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  # 1734234 10-Mar-2017 09:47
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That's what I thought would happen, so I found it funny that they emailed to ask me the neighbours' contact details. I just find it peculiar that they're involving the other cross-lease when it wasn't part of my request, and doesn't need to be touched to complete my job. I suspect they're just trying to save time in the long run, but if they run into consent issues with one of those houses, I'm concerned that will affect my ability to get fibre.





Geek girl. Freelance copywriter and editor at Unmistakable.co.nz.

 

Currently using: Modified 2008 Mac Pro, HP M6-1017TX Laptop, iPad Pro, iPhone 7, iPhone 6S, AppleTV4.


 
 
 
 


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Chorus

  # 1734282 10-Mar-2017 10:47
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Property ownership is a matter of public record. You should be able to go down to your local council office and request the registered owners name and address for service (postal address). As long as you have a legitimate reason for requesting the details (which you do) the council will not object. I have done this many times in Christchurch when I've needed to know who owns rental properties next to my own).

 

You are correct in your assumption that Chorus will always seek to complete fibre cabling for all dwellings serviced by the same driveway access in one hit. It is significantly cheaper and easier for them to do it this way, and it avoids costly network redesigns later.

 

While it's true that Chorus may advise your RSP who they are seeking consent from, this is of no help if their name is common - John Smith for example. At least the council can advise their address for service which provides a means of contact.





The views expressed by me are not necessarily those of my employer Chorus NZ Ltd


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  # 1734288 10-Mar-2017 11:06
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Had a similar thing happen. My company has an office in Auckland on a rear section, and we recently received a request for consent for the owners of the front section to have fibre installed to their building.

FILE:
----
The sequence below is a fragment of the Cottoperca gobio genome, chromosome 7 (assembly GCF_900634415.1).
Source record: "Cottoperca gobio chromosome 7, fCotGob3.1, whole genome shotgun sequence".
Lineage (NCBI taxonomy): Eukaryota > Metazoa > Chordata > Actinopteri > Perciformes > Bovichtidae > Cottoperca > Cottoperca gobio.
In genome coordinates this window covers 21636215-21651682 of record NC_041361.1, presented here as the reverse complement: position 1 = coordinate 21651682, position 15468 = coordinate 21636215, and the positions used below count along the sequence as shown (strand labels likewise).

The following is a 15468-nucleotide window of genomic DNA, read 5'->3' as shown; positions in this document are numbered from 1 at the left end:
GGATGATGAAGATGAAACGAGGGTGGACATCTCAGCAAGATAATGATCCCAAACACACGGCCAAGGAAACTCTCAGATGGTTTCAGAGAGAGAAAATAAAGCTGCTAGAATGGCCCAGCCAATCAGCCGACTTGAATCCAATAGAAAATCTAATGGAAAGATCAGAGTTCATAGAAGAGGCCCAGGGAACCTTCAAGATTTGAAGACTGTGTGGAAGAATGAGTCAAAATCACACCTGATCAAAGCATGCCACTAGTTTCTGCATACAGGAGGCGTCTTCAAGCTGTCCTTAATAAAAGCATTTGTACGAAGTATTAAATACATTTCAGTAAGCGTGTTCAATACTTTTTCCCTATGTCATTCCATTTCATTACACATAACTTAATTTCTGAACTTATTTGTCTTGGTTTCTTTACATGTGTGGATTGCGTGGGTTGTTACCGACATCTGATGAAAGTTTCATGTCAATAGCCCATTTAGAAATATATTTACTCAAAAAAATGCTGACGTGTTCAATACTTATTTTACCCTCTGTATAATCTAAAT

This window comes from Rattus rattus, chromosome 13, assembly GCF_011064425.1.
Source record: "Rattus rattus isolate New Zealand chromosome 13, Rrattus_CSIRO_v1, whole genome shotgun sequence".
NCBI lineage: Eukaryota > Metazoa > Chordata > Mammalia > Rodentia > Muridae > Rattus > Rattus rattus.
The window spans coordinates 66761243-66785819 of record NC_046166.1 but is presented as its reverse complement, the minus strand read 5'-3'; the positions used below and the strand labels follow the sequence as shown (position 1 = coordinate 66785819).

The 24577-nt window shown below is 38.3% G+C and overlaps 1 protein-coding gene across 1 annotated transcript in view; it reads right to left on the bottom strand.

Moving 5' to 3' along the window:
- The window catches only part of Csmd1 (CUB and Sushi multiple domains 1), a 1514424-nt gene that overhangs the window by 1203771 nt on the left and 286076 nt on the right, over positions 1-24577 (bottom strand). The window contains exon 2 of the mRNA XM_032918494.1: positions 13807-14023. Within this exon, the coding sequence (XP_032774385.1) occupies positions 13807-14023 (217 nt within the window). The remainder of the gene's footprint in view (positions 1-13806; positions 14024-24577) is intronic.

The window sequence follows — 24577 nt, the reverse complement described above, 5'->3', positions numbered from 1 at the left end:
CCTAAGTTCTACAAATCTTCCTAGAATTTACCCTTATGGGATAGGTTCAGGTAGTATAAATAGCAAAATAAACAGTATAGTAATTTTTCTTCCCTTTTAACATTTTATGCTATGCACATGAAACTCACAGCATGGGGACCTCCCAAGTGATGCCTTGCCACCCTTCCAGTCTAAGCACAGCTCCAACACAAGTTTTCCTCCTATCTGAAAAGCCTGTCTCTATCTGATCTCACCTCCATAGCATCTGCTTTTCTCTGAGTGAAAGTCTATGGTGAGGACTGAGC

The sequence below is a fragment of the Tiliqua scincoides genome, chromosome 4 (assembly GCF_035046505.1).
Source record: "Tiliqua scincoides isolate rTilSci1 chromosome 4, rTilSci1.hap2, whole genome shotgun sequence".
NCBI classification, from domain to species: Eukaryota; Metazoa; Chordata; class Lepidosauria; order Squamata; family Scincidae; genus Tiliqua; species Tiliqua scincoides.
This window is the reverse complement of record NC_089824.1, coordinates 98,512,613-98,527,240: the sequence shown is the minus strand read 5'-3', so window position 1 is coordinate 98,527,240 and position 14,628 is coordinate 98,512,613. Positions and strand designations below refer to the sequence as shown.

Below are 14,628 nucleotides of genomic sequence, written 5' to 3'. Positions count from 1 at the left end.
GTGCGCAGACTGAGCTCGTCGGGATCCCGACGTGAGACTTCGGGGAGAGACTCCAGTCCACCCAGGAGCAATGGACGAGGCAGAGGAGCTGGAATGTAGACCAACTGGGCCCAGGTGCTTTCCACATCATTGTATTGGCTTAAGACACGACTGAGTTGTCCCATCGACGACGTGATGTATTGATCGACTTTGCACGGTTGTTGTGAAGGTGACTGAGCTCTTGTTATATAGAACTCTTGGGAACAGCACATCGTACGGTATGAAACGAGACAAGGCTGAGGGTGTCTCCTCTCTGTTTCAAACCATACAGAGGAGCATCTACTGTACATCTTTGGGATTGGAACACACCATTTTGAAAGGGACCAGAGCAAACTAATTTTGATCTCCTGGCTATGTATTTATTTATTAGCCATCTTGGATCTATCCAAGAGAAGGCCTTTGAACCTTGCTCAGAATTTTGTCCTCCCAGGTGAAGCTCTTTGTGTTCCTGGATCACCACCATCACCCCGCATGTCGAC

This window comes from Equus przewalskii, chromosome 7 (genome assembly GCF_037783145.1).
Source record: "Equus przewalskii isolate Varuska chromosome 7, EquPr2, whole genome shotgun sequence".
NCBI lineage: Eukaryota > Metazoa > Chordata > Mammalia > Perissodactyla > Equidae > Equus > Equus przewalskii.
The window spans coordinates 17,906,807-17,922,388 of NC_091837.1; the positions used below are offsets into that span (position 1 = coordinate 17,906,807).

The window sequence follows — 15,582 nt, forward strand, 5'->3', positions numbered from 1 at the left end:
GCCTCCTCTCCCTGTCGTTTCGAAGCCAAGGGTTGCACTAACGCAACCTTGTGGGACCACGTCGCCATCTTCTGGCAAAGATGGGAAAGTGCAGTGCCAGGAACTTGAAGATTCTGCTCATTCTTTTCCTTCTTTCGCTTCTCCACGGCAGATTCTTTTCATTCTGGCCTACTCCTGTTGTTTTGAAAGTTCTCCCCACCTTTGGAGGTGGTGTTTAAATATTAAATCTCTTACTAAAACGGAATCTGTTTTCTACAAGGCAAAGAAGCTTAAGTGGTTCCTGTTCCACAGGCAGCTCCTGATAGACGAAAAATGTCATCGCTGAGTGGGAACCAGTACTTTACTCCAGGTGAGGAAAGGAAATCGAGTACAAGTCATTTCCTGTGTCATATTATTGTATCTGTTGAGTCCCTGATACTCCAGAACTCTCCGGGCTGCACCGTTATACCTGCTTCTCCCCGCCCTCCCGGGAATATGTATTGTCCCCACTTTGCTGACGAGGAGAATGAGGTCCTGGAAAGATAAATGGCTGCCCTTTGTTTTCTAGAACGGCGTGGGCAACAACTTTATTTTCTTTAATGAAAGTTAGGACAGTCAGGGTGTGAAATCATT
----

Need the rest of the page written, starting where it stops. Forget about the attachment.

Strange thing was that the scope of work also included running fibre to our building. This was more strange due to the fact that we have had fibre to our building for about 2 years already.

 

Took 2 phone calls and 2 emails and having it escalated to the design team for them to change our neighbours scope of work to no longer include running fibre to our building that already has it!

 

Never assume that the left hand knows what the right hand is doing (or in this case, has already done).


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  # 1734296 10-Mar-2017 11:25
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Yea, same - they need to prepare work for all other houses as well. The guy that I has having trouble with - down the same shared driveway, told the design team that he didn't want work done down his longer driveway and after four new designs, the fourth design does not have anything going down his longer driveway now.

 

The design team bypass the tenants and have the homeowners details from the council.




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  # 1734307 10-Mar-2017 11:38
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Good to hear I am not alone! And LOL at them trying to get consent for a building that already had fibre installed :) Good to know that it's possible for designs to be amended to leave out troublesome neighbours if they're putting their foot down. I guess I just need to stick to my plan of being patient (not a natural thing for me) and letting the process run its course.